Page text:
Forces of Labor: Workers' Movements and Globalization Since 1870

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Cambridge University Press, Apr 21, 2003 - Political Science - 238 pages
2 Reviews
Recasting labor studies in a long-term and global framework, the book draws on a major new database on world labor unrest to show how local labor movements have been related to world-scale political, economic, and social processes since the late nineteenth century. Through an in-depth empirical analysis of select global industries, the book demonstrates how the main locations of labor unrest have shifted from country to country together with shifts in the geographical location of production. It shows how the main sites of labor unrest have shifted over time together with the rise or decline of new leading sectors of capitalist development and demonstrates that labor movements have been deeply embedded (as both cause and effect) in world political dynamics. Over the history of the modern labor movement, the book isolates what is truly novel about the contemporary global crisis of labor movements. Arguing against the view that this is a terminal crisis, the book concludes by exploring the likely forms that emergent labor movements will take in the twenty-first century.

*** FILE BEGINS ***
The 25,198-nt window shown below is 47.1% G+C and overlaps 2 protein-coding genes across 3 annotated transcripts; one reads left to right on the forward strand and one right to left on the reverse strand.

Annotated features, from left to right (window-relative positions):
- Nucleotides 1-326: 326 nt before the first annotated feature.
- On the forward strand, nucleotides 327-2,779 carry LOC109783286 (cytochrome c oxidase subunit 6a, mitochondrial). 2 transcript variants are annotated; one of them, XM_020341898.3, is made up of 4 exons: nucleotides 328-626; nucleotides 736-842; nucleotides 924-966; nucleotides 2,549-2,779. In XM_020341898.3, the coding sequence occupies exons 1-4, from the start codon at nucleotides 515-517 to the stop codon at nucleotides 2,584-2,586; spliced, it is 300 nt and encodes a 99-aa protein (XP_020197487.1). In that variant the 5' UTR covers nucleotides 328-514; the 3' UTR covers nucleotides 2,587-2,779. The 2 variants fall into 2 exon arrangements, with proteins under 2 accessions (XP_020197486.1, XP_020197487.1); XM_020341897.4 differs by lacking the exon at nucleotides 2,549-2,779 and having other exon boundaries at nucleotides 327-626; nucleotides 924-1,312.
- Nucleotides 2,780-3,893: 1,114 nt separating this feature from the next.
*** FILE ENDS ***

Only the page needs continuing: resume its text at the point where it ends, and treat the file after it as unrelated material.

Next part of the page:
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This book is simply extraordinary in its scope and empirical evidence. A must read for all who struggle to understand the social changes our world is going through time and again as something other than simply the work anonymous, systemic forces of capital, state and war. In this study, Silver manages to show the relation between labor struggles and large scale social change - the gradual globalization of particular production cycles and industries, from textile to automobiles and beyond. 

Contents

IV
1
V
41
VI
75
VII
124
VIII
168
IX
181
X
198
XI
204
XII
205
XIII
229
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About the author (2003)

Silver is associate professor sociology at Johns Hopkins University.

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